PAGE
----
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A noob needs a lecture on drop tunings

Discussion in 'Strings [BG]' started by Derp, Jul 8, 2013.

  1. Derp


    May 29, 2013
    I don't get drop tunings. What exactly is for example Drop D? I Just want the general idea for overall interest. I'm not a metalhead.
  2. SoVeryTired

    SoVeryTired Endorsing nothing, recommending much

    Jul 2, 2011
    Milton Keynes, UK
    Typically 'drop' tuning means that the bass is tuned standard apart from the E string being dropped to the specified pitch - so drop D is DADG.

    The 'why' varies. It maybe that peple like the feel of a 4-string but want access to a low D. Or that some riffs are easier to pull off with an open D than playing the 3rd fret on the B of a 5er - may guitar riffs are written in drop D, so for the bass to play in unison it would be easiest in drop D.

    That being said, I've not had a need to alter my tuning yet - a trusty 5-string gets me through everything I need.
  3. bobbybass85


    Dec 19, 2005
    Nashville, TN
    Instead of tuning a 4-string EADG, you "drop" the lowest string from E to a D.

    It's mostly a guitarist thing IMO since it takes the shape of a power chord and makes it a simple bar for the guitars. Take F# for example. In standard tuning a guitar player would play the F# (2nd fret on E) with his index, C# (4th fret on A) with the ring finger, and F# (4th fret on D) with the pinkie. In drop D he could bar the lowest 3 strings with one finger at the 4th fret and achieve the same chord.

    It does open up some cool new things you can do on bass though.
  4. socialleper

    socialleper Bringer of doom and top shelf beer Supporting Member

    May 31, 2009
    Canyon Country, CA
    Lower tones; that's it. Well, maybe string feel as well.
    I remember someone telling me that a half step down on all strings (E-flat, A-flat, etc.) is common in old Blues because of the extra bend you can get in the string and the darker tone you get. I really don't know if its true.
    Your common Pop, Rock and Country will all be in standard tuning because most radio friendly music is happy bubble gum that wouldn't want lower tunings. Heavier music uses lower tunings because its, well, heavier sounding.
    I haven't played anything in EADG except covers in years.
    If you don't play music that encourages face smashing, there isn't a lot of reason to down tune. I happen to like face smashing.
  5. Now that the original question's been answered, you have a few choices on how to enact it. 1) buy a five-string bass and you can play a D on the lowest string (usually tuned to B) 2) you can buy a Hip-shot extender which is a substitute tuner(machine-head) which you install on your E string tuner and has a switch which brings your E-string down to a D and back up again at the flick of the switch or 3) Drop-tune your bass's E string to D as required. I used 3) until I bought a five-string bass.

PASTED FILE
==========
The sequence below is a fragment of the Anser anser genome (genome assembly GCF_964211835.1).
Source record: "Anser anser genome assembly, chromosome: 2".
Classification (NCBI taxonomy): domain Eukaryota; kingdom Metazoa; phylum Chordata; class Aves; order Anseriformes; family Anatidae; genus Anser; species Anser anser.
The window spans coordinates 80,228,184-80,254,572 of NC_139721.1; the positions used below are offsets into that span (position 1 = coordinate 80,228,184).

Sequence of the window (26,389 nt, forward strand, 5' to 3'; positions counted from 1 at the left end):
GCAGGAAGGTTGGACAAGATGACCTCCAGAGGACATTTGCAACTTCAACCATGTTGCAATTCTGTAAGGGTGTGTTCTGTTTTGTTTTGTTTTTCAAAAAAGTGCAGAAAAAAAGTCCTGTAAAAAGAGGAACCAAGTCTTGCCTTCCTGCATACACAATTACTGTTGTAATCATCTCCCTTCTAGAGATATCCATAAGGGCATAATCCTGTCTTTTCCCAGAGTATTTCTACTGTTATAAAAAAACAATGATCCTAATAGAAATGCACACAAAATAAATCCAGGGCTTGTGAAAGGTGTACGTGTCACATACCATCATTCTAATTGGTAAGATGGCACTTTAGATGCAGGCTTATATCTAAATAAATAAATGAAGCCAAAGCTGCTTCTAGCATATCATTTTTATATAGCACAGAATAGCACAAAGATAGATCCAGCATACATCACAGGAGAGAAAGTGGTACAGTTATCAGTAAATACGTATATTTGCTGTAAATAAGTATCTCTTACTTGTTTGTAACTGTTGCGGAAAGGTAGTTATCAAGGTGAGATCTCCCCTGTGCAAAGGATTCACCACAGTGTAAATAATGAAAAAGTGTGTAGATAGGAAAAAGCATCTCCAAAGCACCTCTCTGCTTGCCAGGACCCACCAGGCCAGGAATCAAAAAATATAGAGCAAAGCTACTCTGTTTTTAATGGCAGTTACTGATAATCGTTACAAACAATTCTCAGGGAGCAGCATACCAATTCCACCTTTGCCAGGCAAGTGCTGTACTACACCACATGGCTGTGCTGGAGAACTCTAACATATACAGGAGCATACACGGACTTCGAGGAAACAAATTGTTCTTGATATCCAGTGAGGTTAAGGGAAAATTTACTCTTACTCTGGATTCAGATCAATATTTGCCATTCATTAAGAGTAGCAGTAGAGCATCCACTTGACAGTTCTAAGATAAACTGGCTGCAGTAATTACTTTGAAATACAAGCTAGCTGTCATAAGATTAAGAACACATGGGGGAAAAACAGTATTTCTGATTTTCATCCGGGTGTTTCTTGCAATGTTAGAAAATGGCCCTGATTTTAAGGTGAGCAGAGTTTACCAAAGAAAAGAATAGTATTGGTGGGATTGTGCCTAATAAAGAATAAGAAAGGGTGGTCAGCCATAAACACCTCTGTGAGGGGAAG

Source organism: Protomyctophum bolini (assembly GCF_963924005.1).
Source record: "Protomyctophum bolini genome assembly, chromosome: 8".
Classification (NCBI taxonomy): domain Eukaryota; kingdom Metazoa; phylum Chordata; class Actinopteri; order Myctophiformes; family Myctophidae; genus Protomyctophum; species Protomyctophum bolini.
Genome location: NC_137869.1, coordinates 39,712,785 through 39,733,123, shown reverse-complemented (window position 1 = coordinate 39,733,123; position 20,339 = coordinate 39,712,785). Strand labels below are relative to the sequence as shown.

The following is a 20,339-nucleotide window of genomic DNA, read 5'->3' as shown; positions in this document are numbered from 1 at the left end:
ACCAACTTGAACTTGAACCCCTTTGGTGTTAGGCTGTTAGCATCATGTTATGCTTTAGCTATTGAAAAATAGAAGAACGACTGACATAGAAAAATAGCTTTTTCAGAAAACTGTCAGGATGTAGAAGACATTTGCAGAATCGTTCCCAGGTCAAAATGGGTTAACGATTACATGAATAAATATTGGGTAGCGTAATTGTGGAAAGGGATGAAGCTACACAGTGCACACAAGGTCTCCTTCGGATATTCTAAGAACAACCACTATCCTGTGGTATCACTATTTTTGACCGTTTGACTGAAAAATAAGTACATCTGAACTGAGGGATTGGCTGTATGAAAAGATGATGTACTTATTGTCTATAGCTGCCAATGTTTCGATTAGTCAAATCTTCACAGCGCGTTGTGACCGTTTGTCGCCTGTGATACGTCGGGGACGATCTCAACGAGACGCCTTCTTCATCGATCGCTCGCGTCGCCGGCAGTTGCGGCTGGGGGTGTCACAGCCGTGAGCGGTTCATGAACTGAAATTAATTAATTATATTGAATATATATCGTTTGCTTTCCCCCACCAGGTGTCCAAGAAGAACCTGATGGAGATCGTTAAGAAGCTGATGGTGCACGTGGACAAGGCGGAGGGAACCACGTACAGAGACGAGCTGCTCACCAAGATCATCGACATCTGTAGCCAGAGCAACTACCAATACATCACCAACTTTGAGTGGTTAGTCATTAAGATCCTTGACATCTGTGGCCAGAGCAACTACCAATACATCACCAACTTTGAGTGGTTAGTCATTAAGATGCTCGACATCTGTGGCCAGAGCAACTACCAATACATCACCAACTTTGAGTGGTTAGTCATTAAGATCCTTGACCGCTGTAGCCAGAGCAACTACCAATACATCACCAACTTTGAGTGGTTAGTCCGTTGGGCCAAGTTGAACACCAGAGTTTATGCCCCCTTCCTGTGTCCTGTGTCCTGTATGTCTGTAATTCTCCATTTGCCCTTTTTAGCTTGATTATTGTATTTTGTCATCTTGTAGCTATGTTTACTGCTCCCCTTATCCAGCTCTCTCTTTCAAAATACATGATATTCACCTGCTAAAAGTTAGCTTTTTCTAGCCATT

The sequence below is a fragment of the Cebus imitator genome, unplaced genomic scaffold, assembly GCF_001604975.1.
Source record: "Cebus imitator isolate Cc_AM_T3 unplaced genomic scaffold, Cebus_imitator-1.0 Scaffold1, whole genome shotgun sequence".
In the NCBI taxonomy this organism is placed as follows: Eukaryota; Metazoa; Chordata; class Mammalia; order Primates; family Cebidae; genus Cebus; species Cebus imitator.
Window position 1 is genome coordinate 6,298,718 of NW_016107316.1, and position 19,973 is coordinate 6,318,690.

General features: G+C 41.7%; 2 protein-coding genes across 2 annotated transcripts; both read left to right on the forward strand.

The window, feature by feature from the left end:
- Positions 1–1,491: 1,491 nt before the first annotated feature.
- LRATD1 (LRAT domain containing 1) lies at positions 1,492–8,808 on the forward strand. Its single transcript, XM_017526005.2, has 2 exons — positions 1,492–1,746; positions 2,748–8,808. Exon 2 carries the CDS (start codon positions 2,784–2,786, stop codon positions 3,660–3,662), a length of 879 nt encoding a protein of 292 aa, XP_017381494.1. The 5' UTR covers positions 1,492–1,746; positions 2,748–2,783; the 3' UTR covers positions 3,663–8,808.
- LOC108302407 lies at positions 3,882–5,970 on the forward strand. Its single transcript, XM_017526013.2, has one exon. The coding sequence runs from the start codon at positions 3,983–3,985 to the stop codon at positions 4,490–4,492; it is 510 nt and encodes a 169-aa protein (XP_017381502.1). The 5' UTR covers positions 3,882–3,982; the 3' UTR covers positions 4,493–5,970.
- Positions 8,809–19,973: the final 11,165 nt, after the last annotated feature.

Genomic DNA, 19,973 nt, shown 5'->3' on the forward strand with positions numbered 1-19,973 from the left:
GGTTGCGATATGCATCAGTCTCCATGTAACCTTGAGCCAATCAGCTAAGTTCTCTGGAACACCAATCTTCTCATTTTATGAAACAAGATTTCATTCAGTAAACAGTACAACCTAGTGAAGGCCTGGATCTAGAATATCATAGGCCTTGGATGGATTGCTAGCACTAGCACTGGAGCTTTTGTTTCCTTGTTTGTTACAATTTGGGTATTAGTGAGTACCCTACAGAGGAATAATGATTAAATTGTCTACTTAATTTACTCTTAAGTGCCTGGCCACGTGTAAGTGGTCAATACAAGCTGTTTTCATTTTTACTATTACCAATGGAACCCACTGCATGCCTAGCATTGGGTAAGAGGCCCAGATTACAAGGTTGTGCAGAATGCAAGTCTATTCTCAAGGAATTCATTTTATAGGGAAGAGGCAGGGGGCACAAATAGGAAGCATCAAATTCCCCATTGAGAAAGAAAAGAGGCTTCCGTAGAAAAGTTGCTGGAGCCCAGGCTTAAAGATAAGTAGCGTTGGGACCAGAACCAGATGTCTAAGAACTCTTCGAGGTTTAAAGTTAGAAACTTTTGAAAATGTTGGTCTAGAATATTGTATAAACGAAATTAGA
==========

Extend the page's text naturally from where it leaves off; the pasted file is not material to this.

6. socialleper

    socialleper Bringer of doom and top shelf beer Supporting Member

    May 31, 2009
    Canyon Country, CA
    I also think some guitarists like the drop D tuning (just drop the first string a full step) because it lets them cheat on their power chords. A fifth chord with one finger is a lot faster than with two, so it allows them to play faster.
  7. therhodeo


    Feb 28, 2011
    Owasso OK
    I double on guitar and bass so I'll throw my 2 cents in. Drop D was really popular with country players long before downtuned chugga metal. Yes it allows for 1 finger power chords but it allows for other things too. Having a pedal D to play over for example.

    And like most generalities this is wrong quite often. Jason Aldean (not a fan but he's definitely popular) has quite a bit of stuff thats in Drop C#. Buck Owens did a lot of downtuning as did Waylon Jennings. Waylon and Clarence White both had banjo tuners on their guitars with stops that acted like a hipshot d-tuner. Like most things in music Drop-D is just an available tool that too many people pigeonhole out of ignorance.
  8. FunkMetalBass


    Aug 5, 2005
    Phoenix, Arizona 85029
    Endorsing Artist: J.C. Basses
    It makes sense - the Country guys were really the ones using the Baritone guitar initially. In absence of an extra instrument and because the bass couldn't nail the right tone, down tuning and drop tuning was an easy way to get the extended range.